Tumor immunology describes the interaction between cells of the immune system with tumor cells. Understanding the role of the immune system in the progression and development of cancer is important for the development of new therapies for cancer treatment.
The question of whether human tumors express antigens that can be recognized by the immune system has been answered with a resounding YES.
Many tumor cells produce antigens, which may be released in the bloodstream or remain on the cell surface. Antigens have been identified in most of the human cancers, including Burkitt lymphoma, neuroblastoma, melanoma, osteosarcoma, renal cell carcinoma, breast cancer, prostate cancer, lung carcinoma, and colon cancer. A key role of the immune system is the detection of these antigens to permit subsequent targeting for eradication.
However, despite their foreign structure, the immune response to tumor antigens varies and is often insufficient to prevent tumor growth.
Tumor-associated antigens (TAAs) are relatively restricted to tumor cells.
Tumor-specific antigens (TSAs) are unique to tumor cells.
TSAs and TAAs typically are portions of intracellular molecules expressed on the cell surface as part of the major histocompatibility complex.
Suggested mechanisms of origin for tumor antigens include:
- Introduction of new genetic information from a virus (eg, human papillomavirus E6 and E7 proteins in cervical cancer).
- Alteration of oncogenes or tumor suppressor genes by carcinogens, which result in the formation of neoantigens (novel protein sequences or accumulation of proteins that are normally not expressed or are expressed at very low levels, such as ras or p53), either by generating the novel protein sequence directly or by inducing accumulation of these proteins.
- Missense mutations in various genes not directly associated with tumor suppressor or oncogenes and that cause the appearance of tumor-specific neoantigens on the cell surface.
- Abnormally high levels of proteins that normally are present at substantially lower levels (eg, prostate-specific antigens, melanoma-associated antigens) or that are expressed only during embryonic development (carcinoembryonic antigens).
- Uncovering of antigens normally buried in the cell membrane because of defective membrane homeostasis in tumor cells.
- Release of antigens normally sequestered within the cell or its organelles when tumor cells die.
Some recent evidence links immune response in cancer patients to mutations in tumor cells.
Host Response to Tumors:
The immune response to foreign antigens consists of:
- Humoral mechanisms (eg, antibodies).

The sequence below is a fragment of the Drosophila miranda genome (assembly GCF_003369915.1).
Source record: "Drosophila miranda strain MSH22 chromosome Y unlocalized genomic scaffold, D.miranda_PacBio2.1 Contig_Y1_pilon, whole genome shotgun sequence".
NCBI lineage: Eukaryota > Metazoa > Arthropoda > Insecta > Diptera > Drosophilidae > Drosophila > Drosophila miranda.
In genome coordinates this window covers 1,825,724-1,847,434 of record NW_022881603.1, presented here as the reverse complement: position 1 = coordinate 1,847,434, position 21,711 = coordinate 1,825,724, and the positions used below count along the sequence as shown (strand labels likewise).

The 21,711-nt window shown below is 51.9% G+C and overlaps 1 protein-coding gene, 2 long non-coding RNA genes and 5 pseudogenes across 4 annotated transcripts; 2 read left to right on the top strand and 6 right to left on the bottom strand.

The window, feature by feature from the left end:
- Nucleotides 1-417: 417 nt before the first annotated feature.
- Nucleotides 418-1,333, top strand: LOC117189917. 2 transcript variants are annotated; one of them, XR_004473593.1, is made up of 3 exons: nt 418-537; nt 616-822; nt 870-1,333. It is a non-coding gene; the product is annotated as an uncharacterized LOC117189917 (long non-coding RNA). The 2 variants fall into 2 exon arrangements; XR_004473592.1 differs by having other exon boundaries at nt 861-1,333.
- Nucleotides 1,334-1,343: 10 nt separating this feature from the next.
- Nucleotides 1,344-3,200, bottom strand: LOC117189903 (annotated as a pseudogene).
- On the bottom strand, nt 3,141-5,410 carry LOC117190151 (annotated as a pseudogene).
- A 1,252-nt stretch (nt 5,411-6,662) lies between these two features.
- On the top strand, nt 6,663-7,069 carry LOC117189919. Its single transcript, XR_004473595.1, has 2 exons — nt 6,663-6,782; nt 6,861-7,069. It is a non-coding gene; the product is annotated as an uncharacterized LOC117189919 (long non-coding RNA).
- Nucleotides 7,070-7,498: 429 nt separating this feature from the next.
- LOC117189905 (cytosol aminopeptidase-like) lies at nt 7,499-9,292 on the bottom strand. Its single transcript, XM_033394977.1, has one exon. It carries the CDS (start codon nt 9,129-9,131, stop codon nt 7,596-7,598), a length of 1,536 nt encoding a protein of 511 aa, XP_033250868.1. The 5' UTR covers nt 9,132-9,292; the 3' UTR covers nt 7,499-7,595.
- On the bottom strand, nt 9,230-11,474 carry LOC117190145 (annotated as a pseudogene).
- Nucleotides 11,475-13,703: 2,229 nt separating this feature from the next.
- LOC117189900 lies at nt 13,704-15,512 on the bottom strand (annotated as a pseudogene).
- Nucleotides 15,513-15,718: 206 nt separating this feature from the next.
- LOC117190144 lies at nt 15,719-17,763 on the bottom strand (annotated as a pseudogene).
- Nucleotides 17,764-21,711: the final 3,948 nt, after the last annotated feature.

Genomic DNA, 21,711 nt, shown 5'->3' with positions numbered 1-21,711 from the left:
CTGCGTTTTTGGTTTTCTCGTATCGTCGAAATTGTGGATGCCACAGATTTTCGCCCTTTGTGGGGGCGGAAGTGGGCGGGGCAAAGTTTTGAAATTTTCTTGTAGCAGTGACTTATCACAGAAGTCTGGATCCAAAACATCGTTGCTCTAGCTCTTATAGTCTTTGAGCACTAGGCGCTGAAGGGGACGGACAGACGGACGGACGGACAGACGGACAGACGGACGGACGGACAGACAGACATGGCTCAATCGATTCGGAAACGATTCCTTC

- Cellular mechanisms.
Most humoral responses cannot prevent tumor growth. However, effector cells, such as T cells, macrophages, and natural killer cells, have relatively effective tumoricidal abilities. Effector cell activity is induced by cells that present tumor-specific antigens (TSAs) or tumor-associated antigens (TAAs) on their surface (these cells are called antigen-presenting cells) and is supported by cytokines (eg, interleukins, interferons). Despite the activity of effector cells, host immunoreactivity may fail to control tumor occurrence and growth.
The T cell is the primary cell responsible for direct recognition and killing of tumor cells. T cells carry out immunologic surveillance, then proliferate and destroy newly transformed tumor cells after recognizing TAAs. The T-cell response to tumors is modulated by other cells of the immune system; some cells require the presence of humoral antibodies directed against the tumor cells (antibody-dependent cellular cytotoxicity) to initiate the interactions that lead to the death of tumor cells. In contrast, suppressor T cells inhibit the immune response against tumors.
Cytotoxic T lymphocytes (CTLs) recognize antigens on target cells and lyse these cells. These antigens may be cell surface proteins or may be intracellular proteins (eg, TAAs) that are expressed on the surface in combination with class I major Histocompatibility complex (MHC) molecules.
T cell-mediated cytotoxicity can be used for cancer immunotherapy treatments. This type of therapy includes the use of specific T-cell subsets to kill cancer cells. Most T-cells act via antigen-specific receptors, the T-Cell Receptors (TCRs), which are accompanied by a glycoprotein CD8 or CD4. Depending on which MHC class molecule the glycoprotein has to bind, CD8 or CD4 will be expressed by the T-cell.
Tumor-specific CTLs have been found in:
- Colon carcinoma
- Lung carcinoma
- Breast carcinoma
- Cervical carcinoma
- Endometrial carcinoma
- Ovarian carcinoma
- Testicular carcinoma
- Nasopharyngeal carcinoma
- Kidney carcinoma
Natural killer (NK) cells are another population of effector cells with tumoricidal activity. In contrast to CTLs, NK cells lack the receptor for antigen detection but can still recognize normal cells infected with viruses or tumor cells. Their tumoricidal activity is termed natural because it is not induced by a specific antigen. The mechanism by which NK cells discriminate between normal and abnormal cells is under study. Evidence suggests that class I MHC molecules on the surface of normal cells inhibit NK cells and prevent lysis. Thus, the decreased level of class I molecule expression characteristic of many tumor cells may allow activation of NK cells and subsequent tumor lysis.